Cardiovascular monitoring under anesthesia (Proceedings)


Cardiovascular monitoring under anesthesia (Proceedings)

Aug 01, 2009

Anesthesia can cause changes in the function of the cardiovascular system. Cardiovascular monitoring of patients under anesthesia is necessary so that potentially harmful changes in the function of the cardiovascular system can be recognized and appropriate action can be taken. The first step in successful monitoring is understanding how the cardiovascular system works. Methods of monitoring the cardiovascular system include use of an ECG to identify potential arrhythmias, determining heart rate and rhythm, measuring blood pressure and assessing volume status. Direct measurement of cardiac output in veterinary patients is rarely done except in research settings. It is invasive and requires the placement of a Swan-Ganz catheter that is passed from the jugular vein, through the right atrium into the pulmonary artery.

Anatomy and physiology of the heart

The heart is responsible for pumping blood around the body and consists of four chambers: the right atrium, the right ventricle, the left atrium and the left ventricle. Arteries are the vessels that carry blood from the heart and veins carry blood to the heart. Sodium, chloride, potassium and calcium are the electrolytes that are most important for normal cardiac function. Depolarization of the cell happens when sodium channels in the cell membrane open increasing sodium permeability. Resting membrane potential becomes less negative due to an influx of positive sodium ions. Cells begin repolarizing when the sodium gates close and negatively charged chloride ions begin to move into the cell. This causes calcium channels to open allowing an influx of these ions. Final repolarization happens when the calcium channels close and potassium permeability increases. Any alterations of normal plasma concentrations of these electrolytes can affect cardiac muscle function.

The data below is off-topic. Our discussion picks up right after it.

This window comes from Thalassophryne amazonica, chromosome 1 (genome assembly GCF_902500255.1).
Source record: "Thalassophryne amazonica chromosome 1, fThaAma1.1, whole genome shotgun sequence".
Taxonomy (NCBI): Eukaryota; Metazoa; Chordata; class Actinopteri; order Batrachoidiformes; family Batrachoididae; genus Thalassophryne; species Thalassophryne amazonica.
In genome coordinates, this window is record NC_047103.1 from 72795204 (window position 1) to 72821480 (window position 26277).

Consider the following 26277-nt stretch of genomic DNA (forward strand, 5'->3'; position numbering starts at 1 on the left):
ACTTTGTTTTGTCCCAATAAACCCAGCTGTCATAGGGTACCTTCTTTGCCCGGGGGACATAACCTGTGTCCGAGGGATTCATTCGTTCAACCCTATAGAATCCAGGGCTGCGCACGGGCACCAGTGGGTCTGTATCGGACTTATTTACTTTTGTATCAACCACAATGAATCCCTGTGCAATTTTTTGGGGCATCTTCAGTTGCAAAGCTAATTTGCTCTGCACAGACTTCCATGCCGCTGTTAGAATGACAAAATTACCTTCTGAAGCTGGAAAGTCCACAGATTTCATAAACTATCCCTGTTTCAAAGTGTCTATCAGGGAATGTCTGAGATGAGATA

The sino-atrial node in the wall of the right atrium initiates the heartbeat. Impulses from this node transmit to the atrioventricular (AV) node. Other impulses in the heart are transmitted by the bundle of HIS, the bundle branches and the Purkinje fibers. Any damage to the cardiac muscle can result in unsynchronized impulse transmission, irregular heart contractions and reduced cardiac output. The sino-atrial (SA) node acts as an intrinsic pacemaker and controls the rate of contractions. Both parasympathetic and sympathetic nervous systems innervate the SA node. Acetylcholine and noradrenaline are nervous system mediators that affect sodium, calcium and potassium channels and can increase or decrease depolarization. Many drugs used for anesthesia purposes can affect heart rate and therefore monitoring is strongly indicated.

Cardiac cycle

The cardiac cycle is the complete series of events that happens in the heart during one heartbeat. Blood flows into the atria from the vena cava and pulmonary veins. The cycle starts with depolarization at the sinoatrial node leading to atrial contraction. The atrioventricular valves, called the mitral and tricuspid valves, open when atrial pressure exceeds ventricular pressure. While the atria contract, blood flows into the relaxed ventricles. This is diastole-when the ventricles are relaxed and filling. Next, the atria relax and the ventricles contract (systole) pushing blood out the aortic and pulmonary valves. Ventricular systole causes closure of the atrioventricular valves and this action is the first heart sound heard on auscultation. The second heart sound is generated when ventricular relaxation occurs and the pulmonic and aortic valves close.